ban on having observers from non-governmental organizations (NGOs) with more
than 30% foreign involvement; the late date of the introduction to parliament
of the necessary amendment, and parliament¹s acceptance, presumably will
preclude many NGOs sending in teams, however. (2) Still, the Parliamentary Assembly of the Council of Europe
did announce that it will send 47 observers. (3) That should make everything better.
of course, you are one of the hundreds who massed on the streets of Baku in any
number of protest rallies in October, culminating in mass arrests on October
17. On that day, supporters
of the Democratic Party of Azerbaijan were arrested, and police reportedly beat
on a car after a bunch of carnations was thrown from it. (The ³Red
Revolution²?) Moreover, several
hundred internal troops were deployed across Baku international airport, (4) in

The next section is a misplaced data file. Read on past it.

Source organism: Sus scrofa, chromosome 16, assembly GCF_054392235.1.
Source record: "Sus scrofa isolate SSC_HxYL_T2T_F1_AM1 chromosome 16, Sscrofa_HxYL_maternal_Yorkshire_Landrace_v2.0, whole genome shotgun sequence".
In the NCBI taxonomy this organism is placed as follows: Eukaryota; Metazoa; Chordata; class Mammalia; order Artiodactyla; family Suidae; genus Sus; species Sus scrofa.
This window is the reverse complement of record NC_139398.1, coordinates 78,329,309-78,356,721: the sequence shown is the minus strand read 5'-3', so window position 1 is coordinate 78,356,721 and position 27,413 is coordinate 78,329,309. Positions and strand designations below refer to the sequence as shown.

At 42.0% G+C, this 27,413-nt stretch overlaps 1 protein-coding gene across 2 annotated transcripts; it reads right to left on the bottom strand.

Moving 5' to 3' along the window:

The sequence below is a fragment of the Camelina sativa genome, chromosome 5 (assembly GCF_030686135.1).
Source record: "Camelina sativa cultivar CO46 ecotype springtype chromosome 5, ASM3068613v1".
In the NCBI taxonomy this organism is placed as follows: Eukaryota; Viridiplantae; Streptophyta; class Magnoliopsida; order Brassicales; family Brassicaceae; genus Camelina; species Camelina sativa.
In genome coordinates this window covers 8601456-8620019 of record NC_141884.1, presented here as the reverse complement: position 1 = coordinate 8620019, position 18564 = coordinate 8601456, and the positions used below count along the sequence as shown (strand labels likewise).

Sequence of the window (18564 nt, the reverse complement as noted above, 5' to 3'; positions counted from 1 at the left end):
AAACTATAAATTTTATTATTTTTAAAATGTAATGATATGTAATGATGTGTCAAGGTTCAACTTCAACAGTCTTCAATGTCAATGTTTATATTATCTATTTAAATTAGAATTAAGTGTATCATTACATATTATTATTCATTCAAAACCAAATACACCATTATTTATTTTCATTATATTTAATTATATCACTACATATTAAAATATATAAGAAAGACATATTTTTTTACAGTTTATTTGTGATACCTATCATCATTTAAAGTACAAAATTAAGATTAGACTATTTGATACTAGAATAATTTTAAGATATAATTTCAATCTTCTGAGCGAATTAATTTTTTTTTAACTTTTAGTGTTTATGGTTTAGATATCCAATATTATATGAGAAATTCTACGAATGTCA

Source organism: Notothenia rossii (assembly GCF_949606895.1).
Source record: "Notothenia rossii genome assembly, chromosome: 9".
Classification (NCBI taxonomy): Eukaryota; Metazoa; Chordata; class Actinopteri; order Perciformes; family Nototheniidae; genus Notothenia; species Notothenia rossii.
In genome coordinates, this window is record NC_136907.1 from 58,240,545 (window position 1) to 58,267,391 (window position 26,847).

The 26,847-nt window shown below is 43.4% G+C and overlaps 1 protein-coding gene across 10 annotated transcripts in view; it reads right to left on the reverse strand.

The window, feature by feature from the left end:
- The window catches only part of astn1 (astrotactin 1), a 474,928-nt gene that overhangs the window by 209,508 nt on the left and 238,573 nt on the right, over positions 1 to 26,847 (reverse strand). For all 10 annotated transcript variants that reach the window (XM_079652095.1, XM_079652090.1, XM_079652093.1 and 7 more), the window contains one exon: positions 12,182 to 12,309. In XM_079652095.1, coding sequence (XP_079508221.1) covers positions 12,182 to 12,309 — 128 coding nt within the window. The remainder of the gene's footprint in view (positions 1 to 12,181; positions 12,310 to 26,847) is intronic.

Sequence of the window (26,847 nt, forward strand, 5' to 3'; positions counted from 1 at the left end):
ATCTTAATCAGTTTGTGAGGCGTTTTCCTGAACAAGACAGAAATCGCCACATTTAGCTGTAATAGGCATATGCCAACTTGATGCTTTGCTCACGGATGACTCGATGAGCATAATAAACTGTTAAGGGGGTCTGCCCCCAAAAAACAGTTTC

response to expectations that Democratic Party chairman (and former
parliamentary speaker) Rasul Quliyev, who is serving as a lightning rod for
opponents to Aliyev¹s government, would be returning to Azerbaijan. Baku has charged Quliyev with
embezzlement of state property and placed him on an international wanted list;
however, a Ukrainian court determined there was insufficient evidence to
warrant his extradition to Azerbaijan. (5) Interestingly, both the government and Quliyev want him back
in Baku, but under vastly different scenarios – Quliyev is seeking a
parliamentary seat (with parliamentary immunity, of course), while Baku wants